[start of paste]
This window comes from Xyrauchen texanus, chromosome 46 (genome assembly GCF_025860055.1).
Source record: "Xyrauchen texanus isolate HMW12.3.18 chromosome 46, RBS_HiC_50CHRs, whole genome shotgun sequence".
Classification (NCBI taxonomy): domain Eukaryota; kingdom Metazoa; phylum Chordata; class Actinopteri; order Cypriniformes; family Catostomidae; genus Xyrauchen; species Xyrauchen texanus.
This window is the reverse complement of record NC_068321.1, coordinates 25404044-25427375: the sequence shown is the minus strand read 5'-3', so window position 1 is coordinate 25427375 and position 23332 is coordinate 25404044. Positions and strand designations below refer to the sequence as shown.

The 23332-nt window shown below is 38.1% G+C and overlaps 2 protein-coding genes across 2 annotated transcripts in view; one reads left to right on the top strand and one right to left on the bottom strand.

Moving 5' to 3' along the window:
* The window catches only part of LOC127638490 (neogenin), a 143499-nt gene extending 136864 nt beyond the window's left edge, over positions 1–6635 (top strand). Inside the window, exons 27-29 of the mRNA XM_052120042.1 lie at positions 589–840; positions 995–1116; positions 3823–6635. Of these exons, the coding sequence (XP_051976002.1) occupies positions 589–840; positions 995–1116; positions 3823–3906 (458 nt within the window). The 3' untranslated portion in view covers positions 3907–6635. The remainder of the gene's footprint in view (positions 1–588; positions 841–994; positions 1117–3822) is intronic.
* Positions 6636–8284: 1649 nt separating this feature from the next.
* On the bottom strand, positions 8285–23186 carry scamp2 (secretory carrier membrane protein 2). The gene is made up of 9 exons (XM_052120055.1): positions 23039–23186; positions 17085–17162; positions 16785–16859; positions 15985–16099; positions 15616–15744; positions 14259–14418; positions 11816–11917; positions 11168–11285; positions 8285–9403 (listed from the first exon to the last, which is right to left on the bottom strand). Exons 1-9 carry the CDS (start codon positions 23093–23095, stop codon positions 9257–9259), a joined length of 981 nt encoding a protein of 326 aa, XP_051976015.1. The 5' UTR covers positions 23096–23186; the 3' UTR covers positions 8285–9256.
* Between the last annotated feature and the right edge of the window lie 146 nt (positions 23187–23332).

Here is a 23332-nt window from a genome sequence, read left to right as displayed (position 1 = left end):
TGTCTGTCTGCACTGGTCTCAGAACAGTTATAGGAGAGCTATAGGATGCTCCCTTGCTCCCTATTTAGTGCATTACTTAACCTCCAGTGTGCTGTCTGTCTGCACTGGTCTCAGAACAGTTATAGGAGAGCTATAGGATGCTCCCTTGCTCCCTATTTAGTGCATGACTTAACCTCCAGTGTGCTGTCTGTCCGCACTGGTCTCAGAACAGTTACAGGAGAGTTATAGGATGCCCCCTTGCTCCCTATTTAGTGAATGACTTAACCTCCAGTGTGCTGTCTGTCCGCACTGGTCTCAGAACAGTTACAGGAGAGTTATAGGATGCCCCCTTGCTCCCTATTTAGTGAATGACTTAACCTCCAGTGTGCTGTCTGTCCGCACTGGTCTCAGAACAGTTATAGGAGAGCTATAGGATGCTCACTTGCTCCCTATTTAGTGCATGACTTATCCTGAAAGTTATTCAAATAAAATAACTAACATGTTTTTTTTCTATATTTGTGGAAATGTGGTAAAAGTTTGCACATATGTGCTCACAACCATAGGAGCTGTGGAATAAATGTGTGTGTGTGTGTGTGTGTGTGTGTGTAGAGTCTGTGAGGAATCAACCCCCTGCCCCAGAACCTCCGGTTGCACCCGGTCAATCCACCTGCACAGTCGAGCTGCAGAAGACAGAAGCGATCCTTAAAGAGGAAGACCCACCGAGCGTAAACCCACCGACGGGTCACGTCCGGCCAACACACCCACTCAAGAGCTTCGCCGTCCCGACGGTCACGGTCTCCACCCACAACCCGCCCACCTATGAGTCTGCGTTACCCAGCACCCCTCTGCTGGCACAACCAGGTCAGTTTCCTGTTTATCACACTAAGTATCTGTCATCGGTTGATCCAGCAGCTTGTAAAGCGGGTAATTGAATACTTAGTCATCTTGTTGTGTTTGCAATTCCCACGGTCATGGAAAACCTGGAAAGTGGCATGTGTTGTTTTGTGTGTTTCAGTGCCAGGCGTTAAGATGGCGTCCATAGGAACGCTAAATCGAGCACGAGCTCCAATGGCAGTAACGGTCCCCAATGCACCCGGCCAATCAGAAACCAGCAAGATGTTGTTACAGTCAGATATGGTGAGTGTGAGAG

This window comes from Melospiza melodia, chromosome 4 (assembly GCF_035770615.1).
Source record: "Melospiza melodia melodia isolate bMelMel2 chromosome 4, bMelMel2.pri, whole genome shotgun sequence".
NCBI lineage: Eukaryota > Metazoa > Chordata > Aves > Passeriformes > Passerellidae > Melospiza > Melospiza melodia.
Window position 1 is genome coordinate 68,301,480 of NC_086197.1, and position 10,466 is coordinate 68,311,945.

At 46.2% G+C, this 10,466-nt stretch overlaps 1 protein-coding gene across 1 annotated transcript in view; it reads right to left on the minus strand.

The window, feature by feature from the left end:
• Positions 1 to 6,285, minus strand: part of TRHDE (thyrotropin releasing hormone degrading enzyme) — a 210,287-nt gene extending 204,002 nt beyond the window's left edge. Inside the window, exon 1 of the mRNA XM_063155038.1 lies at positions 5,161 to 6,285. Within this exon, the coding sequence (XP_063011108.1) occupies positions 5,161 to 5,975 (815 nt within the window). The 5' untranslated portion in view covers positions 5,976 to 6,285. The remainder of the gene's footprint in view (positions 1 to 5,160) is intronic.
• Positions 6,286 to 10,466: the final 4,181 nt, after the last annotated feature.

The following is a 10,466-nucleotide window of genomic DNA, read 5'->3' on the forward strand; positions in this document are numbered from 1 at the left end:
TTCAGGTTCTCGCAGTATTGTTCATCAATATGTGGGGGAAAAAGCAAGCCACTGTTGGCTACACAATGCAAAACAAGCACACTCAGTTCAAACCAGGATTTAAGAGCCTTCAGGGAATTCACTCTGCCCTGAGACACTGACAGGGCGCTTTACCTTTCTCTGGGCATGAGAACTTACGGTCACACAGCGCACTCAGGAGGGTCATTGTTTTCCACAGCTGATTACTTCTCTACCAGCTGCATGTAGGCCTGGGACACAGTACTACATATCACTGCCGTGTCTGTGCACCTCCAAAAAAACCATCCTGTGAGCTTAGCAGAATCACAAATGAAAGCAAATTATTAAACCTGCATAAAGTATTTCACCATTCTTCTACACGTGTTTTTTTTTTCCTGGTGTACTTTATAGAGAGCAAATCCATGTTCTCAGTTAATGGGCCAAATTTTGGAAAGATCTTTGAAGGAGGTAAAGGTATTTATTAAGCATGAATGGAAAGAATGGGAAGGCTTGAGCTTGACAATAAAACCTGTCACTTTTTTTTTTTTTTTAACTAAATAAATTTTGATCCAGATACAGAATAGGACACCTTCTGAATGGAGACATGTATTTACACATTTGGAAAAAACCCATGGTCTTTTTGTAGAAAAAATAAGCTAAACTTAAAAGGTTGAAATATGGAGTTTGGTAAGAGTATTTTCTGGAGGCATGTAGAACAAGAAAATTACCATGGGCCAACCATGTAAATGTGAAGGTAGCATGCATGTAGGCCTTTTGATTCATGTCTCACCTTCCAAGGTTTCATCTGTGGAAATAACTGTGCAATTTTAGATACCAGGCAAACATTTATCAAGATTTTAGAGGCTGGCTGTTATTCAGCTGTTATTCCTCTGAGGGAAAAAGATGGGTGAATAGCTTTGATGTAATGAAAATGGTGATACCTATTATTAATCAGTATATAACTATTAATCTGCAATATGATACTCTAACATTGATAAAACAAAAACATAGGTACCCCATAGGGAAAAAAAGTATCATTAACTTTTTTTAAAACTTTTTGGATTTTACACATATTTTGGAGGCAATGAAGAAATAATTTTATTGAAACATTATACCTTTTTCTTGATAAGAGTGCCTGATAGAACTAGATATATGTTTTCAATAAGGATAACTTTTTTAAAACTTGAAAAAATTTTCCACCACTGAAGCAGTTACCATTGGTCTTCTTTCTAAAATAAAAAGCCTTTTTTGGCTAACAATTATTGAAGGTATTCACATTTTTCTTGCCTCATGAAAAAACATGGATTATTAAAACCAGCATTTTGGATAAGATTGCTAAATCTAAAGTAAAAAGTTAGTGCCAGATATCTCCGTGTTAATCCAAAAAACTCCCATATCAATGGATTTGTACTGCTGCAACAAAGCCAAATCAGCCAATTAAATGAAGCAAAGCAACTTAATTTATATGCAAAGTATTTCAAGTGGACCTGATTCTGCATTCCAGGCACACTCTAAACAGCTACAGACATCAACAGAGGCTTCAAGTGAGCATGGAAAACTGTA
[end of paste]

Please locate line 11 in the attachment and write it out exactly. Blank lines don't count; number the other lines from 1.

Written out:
Here is a 23332-nt window from a genome sequence, read left to right as displayed (position 1 = left end):